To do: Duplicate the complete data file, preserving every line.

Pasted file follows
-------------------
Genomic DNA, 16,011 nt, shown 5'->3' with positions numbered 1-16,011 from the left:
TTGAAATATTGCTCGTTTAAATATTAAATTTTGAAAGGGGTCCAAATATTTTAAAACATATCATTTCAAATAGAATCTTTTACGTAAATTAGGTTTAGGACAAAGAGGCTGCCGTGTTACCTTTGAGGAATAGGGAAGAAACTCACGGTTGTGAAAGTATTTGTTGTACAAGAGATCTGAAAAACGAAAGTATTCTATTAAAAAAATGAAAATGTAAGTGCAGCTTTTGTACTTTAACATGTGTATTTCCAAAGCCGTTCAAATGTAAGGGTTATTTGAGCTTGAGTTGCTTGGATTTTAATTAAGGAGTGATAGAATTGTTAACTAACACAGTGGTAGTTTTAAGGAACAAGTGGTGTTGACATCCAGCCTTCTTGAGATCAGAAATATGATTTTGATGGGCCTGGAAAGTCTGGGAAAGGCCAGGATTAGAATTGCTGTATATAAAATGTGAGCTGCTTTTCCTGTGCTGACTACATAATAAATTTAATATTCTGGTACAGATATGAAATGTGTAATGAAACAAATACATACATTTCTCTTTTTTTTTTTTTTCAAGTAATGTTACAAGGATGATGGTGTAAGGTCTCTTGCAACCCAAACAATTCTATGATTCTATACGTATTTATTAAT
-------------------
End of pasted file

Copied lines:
Genomic DNA, 16,011 nt, shown 5'->3' with positions numbered 1-16,011 from the left:
TTGAAATATTGCTCGTTTAAATATTAAATTTTGAAAGGGGTCCAAATATTTTAAAACATATCATTTCAAATAGAATCTTTTACGTAAATTAGGTTTAGGACAAAGAGGCTGCCGTGTTACCTTTGAGGAATAGGGAAGAAACTCACGGTTGTGAAAGTATTTGTTGTACAAGAGATCTGAAAAACGAAAGTATTCTATTAAAAAAATGAAAATGTAAGTGCAGCTTTTGTACTTTAACATGTGTATTTCCAAAGCCGTTCAAATGTAAGGGTTATTTGAGCTTGAGTTGCTTGGATTTTAATTAAGGAGTGATAGAATTGTTAACTAACACAGTGGTAGTTTTAAGGAACAAGTGGTGTTGACATCCAGCCTTCTTGAGATCAGAAATATGATTTTGATGGGCCTGGAAAGTCTGGGAAAGGCCAGGATTAGAATTGCTGTATATAAAATGTGAGCTGCTTTTCCTGTGCTGACTACATAATAAATTTAATATTCTGGTACAGATATGAAATGTGTAATGAAACAAATACATACATTTCTCTTTTTTTTTTTTTTCAAGTAATGTTACAAGGATGATGGTGTAAGGTCTCTTGCAACCCAAACAATTCTATGATTCTATACGTATTTATTAAT